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Thunderbolt veterans return to Millville

MILLVILLE -- More than 60 years have passed since the 412th Fighter Squadron fought the Nazis across Europe.

Some members of the P-47 Thunderbolt squadron trained at the Millville Airport, which was Millville Army Airfield during World War II.

So the airport was an ideal location for the squadron's annual reunion.

Twenty-three squadron members, now in their 80s, attended the reunion that began Monday and ends today. Some came with wives, children and grandchildren.

On Tuesday, the veterans visited and toured the Millville Army Air Field Museum.

"This is probably the most special reunion we've had here in a number of years," said Robert Trivellini, a museum board member. "The P-47 is as important to them as it is to us."

The P-47 Thunderbolt is considered the most effective fighter bomber of World War II. Millville Army Airfield became the nation's first air defense base in August 1941, and the city high school nickname became the Thunderbolts because of Millville's association with the fighter plane.

The reunion highlight Tuesday was the arrival of "Jacky's Revenge," a P-47 belonging to the American Air Power Museum in Farmingdale, N.Y.

It is one of only eight P-47 Thunderbolts that still fly, said Joe Ritz, 84, of Baltimore.

Ritz was a crew chief who saw combat across Europe. "England, France, Holland, Belgium and Germany," he said, recalling where he was deployed during the war.

Ritz said the veterans hadn't seen a P-47 at a reunion in years. He said he contacted Vineland resident Bill Rich to help organize this year's reunion.

Rich was a P-47 pilot for another fighter squadron and is chairman emeritus of the museum here.

"He was here with me in 1943," Ritz said, standing next to Rich, 84.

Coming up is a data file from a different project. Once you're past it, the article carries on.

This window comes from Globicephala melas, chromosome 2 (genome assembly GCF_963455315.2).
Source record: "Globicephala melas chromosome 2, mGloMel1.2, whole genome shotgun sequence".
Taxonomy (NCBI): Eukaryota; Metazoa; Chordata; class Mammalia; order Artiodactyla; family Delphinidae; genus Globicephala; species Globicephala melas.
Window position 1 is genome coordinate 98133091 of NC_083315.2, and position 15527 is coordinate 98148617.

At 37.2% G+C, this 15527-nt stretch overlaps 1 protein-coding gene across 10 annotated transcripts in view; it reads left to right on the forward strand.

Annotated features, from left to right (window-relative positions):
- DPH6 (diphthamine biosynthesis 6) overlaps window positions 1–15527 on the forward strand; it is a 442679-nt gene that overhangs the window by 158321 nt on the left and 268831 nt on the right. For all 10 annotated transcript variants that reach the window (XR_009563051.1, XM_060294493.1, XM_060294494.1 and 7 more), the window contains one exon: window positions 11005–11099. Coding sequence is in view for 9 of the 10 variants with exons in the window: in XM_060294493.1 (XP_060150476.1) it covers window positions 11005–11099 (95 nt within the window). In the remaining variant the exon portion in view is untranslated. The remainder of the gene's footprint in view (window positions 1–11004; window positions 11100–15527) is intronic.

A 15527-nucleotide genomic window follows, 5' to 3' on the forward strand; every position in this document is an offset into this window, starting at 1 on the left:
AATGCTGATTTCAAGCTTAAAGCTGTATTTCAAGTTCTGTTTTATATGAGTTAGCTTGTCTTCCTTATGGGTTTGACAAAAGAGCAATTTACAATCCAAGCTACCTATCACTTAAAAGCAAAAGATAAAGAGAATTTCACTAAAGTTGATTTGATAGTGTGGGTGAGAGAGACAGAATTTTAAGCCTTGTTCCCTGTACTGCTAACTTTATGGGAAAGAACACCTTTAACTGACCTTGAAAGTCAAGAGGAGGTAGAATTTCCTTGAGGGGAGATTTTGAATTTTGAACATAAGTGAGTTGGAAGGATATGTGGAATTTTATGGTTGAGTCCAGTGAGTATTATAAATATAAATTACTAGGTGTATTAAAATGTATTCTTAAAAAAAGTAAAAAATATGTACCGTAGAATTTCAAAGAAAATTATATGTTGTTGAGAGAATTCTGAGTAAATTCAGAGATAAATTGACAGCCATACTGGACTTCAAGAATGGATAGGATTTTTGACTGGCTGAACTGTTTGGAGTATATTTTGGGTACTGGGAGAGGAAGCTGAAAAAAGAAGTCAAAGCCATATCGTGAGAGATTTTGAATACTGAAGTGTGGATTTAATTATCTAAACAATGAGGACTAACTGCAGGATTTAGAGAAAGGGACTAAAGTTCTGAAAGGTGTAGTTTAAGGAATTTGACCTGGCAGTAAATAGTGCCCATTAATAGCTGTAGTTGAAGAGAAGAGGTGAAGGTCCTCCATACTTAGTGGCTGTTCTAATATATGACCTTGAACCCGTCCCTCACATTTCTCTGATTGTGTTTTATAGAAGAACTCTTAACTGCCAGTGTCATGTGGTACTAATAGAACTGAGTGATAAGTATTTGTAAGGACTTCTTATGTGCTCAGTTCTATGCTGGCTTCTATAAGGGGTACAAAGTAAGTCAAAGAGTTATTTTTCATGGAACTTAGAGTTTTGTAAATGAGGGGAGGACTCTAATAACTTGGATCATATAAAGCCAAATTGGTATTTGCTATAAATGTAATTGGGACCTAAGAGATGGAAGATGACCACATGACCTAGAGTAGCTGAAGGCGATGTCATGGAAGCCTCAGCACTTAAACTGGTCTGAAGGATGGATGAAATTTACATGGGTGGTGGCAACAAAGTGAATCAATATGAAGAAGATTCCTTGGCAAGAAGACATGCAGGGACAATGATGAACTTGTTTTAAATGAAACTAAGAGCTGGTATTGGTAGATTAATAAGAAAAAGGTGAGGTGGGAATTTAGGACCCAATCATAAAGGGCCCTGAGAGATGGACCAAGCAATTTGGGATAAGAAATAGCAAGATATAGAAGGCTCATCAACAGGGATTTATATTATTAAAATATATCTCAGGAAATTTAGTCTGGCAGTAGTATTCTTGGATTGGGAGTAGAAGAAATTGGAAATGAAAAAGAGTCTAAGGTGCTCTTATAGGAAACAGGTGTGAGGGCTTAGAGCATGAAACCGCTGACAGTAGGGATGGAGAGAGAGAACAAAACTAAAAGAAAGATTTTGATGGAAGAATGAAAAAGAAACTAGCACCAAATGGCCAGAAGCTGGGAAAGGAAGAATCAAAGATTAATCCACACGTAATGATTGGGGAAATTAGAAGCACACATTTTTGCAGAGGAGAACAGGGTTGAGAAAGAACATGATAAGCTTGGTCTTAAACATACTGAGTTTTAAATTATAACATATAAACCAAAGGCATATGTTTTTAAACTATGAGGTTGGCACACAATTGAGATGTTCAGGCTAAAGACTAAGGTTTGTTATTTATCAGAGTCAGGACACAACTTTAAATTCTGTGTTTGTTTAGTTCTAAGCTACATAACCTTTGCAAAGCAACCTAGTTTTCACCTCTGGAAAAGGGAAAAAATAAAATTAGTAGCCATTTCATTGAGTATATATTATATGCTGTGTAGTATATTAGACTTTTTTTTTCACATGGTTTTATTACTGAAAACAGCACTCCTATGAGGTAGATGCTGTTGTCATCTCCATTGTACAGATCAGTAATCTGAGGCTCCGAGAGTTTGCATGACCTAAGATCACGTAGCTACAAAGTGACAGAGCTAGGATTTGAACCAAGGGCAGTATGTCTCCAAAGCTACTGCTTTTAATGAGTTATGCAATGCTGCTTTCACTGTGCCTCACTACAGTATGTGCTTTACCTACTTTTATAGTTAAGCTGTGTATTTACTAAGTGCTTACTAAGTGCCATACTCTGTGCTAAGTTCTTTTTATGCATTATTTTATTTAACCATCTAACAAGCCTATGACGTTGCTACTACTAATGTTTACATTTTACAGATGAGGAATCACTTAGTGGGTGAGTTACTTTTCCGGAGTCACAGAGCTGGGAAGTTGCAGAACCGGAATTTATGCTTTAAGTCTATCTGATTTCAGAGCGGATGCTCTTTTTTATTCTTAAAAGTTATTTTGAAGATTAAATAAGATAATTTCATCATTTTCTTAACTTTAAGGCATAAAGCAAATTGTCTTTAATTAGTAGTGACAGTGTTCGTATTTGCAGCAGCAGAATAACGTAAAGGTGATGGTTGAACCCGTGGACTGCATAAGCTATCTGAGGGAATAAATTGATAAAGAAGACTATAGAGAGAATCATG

Between 1942 and 1945, more than 10,000 men and women served at Millville Army Airfield, and 1,500 pilots received advanced fighter instruction.

Trivellini said he heard some great stories while talking with veterans at the reunion.

"A couple of the guys were staying in Belgium, and they befriended some orphans," he said. "Some were Jews that were being hidden. It's a pretty amazing story."

Norbert Polanski, 84, traveled the longest distance to attend the reunion. He came from Kenosha, Wis. "It took two days to drive," he said.

Lloyd Robert Jones, who lives in a Baltimore suburb, attended the reunion with his 89-year-old father, Lloyd Jones of Westchester County, N.Y. "All the guys here are proud of what they have done," said Lloyd Robert Jones.

Many of the veterans watched "Jacky's Revenge" leave the airport Tuesday afternoon.

The plane circled around the airport and descended once, giving the veterans a chance to wave goodbye.

Originally published August 23, 2006

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Staff photo/Charles J. Olson

World War II veterans Bill Rich of Vineland (right) and Joe Ritz, of Baltimore share memories of their experiences at the Millville Army Airfield during the 1940s while standing next to a Thunderbolt P-47 fighter plane Tuesday.

BY THE NUMBERS

P-47 Thunderbolt combat statistics:

  • 546,000 combat sorties with a combat loss rate of only 0.7 percent.

  • 132,000 tons of bombs dropped.

  • 135 million 50-caliber rounds fired.

  • 1.5 million hours of combat.

  • 20 million gallons of fuel consumed.

  • 11,878 enemy planes destroyed; half in the air and half on the ground.

  • 160,000 military vehicles destroyed.

  • More victories than any other American aircraft in World War II.

    Source: Millville Army Air Field Museum



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    A P-47 Thunderbolt prepares to land at Millville Airport on Tuesday for a reunion of World War II veterans this week.

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